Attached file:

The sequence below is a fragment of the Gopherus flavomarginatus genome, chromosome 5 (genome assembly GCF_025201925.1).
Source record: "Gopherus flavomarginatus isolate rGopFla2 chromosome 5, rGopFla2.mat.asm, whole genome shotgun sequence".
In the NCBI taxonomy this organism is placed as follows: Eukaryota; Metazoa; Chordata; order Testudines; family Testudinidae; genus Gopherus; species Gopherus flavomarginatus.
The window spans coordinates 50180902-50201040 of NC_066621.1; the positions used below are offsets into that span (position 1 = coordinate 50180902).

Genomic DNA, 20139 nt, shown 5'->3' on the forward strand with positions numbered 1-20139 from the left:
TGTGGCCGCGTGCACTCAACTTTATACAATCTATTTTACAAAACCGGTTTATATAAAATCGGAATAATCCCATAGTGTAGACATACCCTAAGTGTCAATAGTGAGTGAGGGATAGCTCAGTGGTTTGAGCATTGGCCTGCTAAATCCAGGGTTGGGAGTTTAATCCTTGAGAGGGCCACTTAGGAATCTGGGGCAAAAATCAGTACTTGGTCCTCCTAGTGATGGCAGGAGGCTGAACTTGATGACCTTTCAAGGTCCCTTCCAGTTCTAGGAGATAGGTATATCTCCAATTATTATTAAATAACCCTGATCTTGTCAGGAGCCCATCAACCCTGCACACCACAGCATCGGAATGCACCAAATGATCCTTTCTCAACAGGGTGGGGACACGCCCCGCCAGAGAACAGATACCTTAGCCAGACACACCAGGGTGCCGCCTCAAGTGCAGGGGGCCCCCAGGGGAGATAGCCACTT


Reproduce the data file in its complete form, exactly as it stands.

The sequence below is a fragment of the Gopherus flavomarginatus genome, chromosome 5 (genome assembly GCF_025201925.1).
Source record: "Gopherus flavomarginatus isolate rGopFla2 chromosome 5, rGopFla2.mat.asm, whole genome shotgun sequence".
In the NCBI taxonomy this organism is placed as follows: Eukaryota; Metazoa; Chordata; order Testudines; family Testudinidae; genus Gopherus; species Gopherus flavomarginatus.
The window spans coordinates 50180902-50201040 of NC_066621.1; the positions used below are offsets into that span (position 1 = coordinate 50180902).

Genomic DNA, 20139 nt, shown 5'->3' on the forward strand with positions numbered 1-20139 from the left:
TGTGGCCGCGTGCACTCAACTTTATACAATCTATTTTACAAAACCGGTTTATATAAAATCGGAATAATCCCATAGTGTAGACATACCCTAAGTGTCAATAGTGAGTGAGGGATAGCTCAGTGGTTTGAGCATTGGCCTGCTAAATCCAGGGTTGGGAGTTTAATCCTTGAGAGGGCCACTTAGGAATCTGGGGCAAAAATCAGTACTTGGTCCTCCTAGTGATGGCAGGAGGCTGAACTTGATGACCTTTCAAGGTCCCTTCCAGTTCTAGGAGATAGGTATATCTCCAATTATTATTAAATAACCCTGATCTTGTCAGGAGCCCATCAACCCTGCACACCACAGCATCGGAATGCACCAAATGATCCTTTCTCAACAGGGTGGGGACACGCCCCGCCAGAGAACAGATACCTTAGCCAGACACACCAGGGTGCCGCCTCAAGTGCAGGGGGCCCCCAGGGGAGATAGCCACTT